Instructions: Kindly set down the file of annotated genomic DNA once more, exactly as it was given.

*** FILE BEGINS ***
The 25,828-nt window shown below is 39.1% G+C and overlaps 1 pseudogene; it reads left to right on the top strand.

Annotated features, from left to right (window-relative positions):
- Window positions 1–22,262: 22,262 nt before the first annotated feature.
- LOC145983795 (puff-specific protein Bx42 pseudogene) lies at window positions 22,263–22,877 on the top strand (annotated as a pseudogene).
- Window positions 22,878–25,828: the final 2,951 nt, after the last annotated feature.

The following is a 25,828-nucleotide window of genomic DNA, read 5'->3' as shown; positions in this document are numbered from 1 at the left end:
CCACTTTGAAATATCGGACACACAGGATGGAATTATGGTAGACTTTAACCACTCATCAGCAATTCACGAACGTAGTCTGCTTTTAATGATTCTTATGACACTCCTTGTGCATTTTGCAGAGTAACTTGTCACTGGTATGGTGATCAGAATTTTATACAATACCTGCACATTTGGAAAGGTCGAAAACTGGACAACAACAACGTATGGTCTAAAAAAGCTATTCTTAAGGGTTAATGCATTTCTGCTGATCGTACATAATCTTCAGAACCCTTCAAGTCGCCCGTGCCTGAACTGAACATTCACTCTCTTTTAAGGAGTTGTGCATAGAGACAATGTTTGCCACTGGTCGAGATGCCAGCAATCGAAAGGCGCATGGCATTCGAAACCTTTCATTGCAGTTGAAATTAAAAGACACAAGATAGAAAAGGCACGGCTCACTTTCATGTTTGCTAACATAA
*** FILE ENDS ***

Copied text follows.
The 25,828-nt window shown below is 39.1% G+C and overlaps 1 pseudogene; it reads left to right on the top strand.

Annotated features, from left to right (window-relative positions):
- Window positions 1–22,262: 22,262 nt before the first annotated feature.
- LOC145983795 (puff-specific protein Bx42 pseudogene) lies at window positions 22,263–22,877 on the top strand (annotated as a pseudogene).
- Window positions 22,878–25,828: the final 2,951 nt, after the last annotated feature.

The following is a 25,828-nucleotide window of genomic DNA, read 5'->3' as shown; positions in this document are numbered from 1 at the left end:
CCACTTTGAAATATCGGACACACAGGATGGAATTATGGTAGACTTTAACCACTCATCAGCAATTCACGAACGTAGTCTGCTTTTAATGATTCTTATGACACTCCTTGTGCATTTTGCAGAGTAACTTGTCACTGGTATGGTGATCAGAATTTTATACAATACCTGCACATTTGGAAAGGTCGAAAACTGGACAACAACAACGTATGGTCTAAAAAAGCTATTCTTAAGGGTTAATGCATTTCTGCTGATCGTACATAATCTTCAGAACCCTTCAAGTCGCCCGTGCCTGAACTGAACATTCACTCTCTTTTAAGGAGTTGTGCATAGAGACAATGTTTGCCACTGGTCGAGATGCCAGCAATCGAAAGGCGCATGGCATTCGAAACCTTTCATTGCAGTTGAAATTAAAAGACACAAGATAGAAAAGGCACGGCTCACTTTCATGTTTGCTAACATAA